2. Level 2: these seek reasons – both processes (“means by which”) or rationales (reasons why), and they must begin with either how or why. They should be answerable in a paragraph in which Level 1 (“L1”) facts are employed.
    • How does a bill become a law? (process)
    • Why is Mecca important to Muslims? (rationale)
      • It should be clear that one cannot answer either of those questions without employing L1 facts as evidence. L2 builds on and plays off the factual foundation of a topic.
  3. Level 3: these questions come as we respond to the issues and ideas in a passage or block of information. They do not have correct answers; however, they must be answered with valid answers supported by L1 evidence and L2 reasoning. L3 questions are often evaluative in nature and can bring ethical and value judgments into play. They can also employ counterfactuals.
    • Would the United States have joined World War 2 if the Japanese had not attacked Pearl Harbor?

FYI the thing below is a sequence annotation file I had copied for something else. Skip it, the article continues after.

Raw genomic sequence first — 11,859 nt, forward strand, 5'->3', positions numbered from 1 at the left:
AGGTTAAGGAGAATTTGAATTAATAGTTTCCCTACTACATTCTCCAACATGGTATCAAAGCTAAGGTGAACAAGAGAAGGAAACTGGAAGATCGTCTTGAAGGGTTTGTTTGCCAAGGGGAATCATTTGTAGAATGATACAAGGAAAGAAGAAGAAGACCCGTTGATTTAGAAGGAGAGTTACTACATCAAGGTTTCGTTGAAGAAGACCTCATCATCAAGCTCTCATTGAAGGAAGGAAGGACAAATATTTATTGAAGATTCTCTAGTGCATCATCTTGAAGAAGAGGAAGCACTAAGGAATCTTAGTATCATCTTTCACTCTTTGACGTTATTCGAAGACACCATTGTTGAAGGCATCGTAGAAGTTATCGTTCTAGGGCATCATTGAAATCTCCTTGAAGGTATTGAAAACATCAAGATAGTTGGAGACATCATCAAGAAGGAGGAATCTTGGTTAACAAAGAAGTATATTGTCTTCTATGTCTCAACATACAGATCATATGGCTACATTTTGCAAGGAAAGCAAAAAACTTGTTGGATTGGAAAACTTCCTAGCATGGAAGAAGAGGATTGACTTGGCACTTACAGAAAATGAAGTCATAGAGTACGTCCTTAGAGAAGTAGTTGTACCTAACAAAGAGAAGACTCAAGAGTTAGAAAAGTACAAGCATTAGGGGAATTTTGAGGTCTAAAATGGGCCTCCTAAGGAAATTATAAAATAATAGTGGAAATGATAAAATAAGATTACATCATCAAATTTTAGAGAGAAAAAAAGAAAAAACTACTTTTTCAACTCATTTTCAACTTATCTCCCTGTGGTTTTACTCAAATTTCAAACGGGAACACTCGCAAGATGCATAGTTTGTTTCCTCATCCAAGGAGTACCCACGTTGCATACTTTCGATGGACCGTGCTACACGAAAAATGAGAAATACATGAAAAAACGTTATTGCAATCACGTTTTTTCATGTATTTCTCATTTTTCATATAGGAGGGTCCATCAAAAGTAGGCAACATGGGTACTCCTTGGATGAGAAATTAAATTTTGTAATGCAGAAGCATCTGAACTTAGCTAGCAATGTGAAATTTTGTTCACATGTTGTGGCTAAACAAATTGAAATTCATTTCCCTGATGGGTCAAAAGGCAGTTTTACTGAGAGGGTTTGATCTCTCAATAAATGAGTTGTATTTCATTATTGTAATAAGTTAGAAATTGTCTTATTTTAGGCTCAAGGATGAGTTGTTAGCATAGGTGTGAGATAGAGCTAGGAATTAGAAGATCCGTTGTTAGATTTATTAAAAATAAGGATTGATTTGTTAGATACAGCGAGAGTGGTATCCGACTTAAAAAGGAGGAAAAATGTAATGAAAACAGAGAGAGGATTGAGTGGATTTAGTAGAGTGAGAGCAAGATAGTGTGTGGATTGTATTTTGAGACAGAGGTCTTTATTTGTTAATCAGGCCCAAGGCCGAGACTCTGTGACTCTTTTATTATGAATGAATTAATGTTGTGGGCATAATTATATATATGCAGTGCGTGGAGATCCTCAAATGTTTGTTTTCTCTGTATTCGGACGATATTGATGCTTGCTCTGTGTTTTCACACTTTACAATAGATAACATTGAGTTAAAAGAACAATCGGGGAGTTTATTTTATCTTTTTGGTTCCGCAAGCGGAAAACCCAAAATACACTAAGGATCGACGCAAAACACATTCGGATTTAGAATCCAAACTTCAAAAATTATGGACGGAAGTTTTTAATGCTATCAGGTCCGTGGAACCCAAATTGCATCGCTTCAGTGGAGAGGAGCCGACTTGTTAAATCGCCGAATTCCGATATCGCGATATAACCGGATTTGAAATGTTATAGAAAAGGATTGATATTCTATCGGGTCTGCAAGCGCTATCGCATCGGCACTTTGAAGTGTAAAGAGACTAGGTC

• What do traditional fairy tales teach children – boys and girls – about love?
      • Note that these questions should be open-ended, require the use of facts and reasoning to press their case, and can be assessed on their use of both, but in the end, cannot be definitively answered.

LoQ, as a model, must be taught; it must be assessed as a model and then used repeatedly and in different contexts so that students to understand and internalize it and become proficient with it. Like Socratic Circles, it is not a ‘one and done model that a teacher can use periodically; it must be used regularly to reap its benefits.

Teaching the model is a one-class activity. Queue up the idea of the value of questions and the utility of students asking most of them, and use this slideshow, modified to fit your needs, as a focal point for the lesson.

After explaining the model, use a popular fictional property as an example – Star Wars, Disney fairy tales, whatever you think your students will be able to use as source material, and in a manner that disarms them. You needn’t start off with something serious; in fact, a lighter topic will get their focus off the information and enable you to keep it on the model. Ask them to each write 2-3 L1s, and when they are done, ask for volunteers to read theirs out loud. Write their samples on the board and, as a class, go through them in the following sequence.

  1. Is this a properly-worded L1 question? Does it begin with who, what, where, when, or how many? If it doesn’t, it’s not a proper L1 question.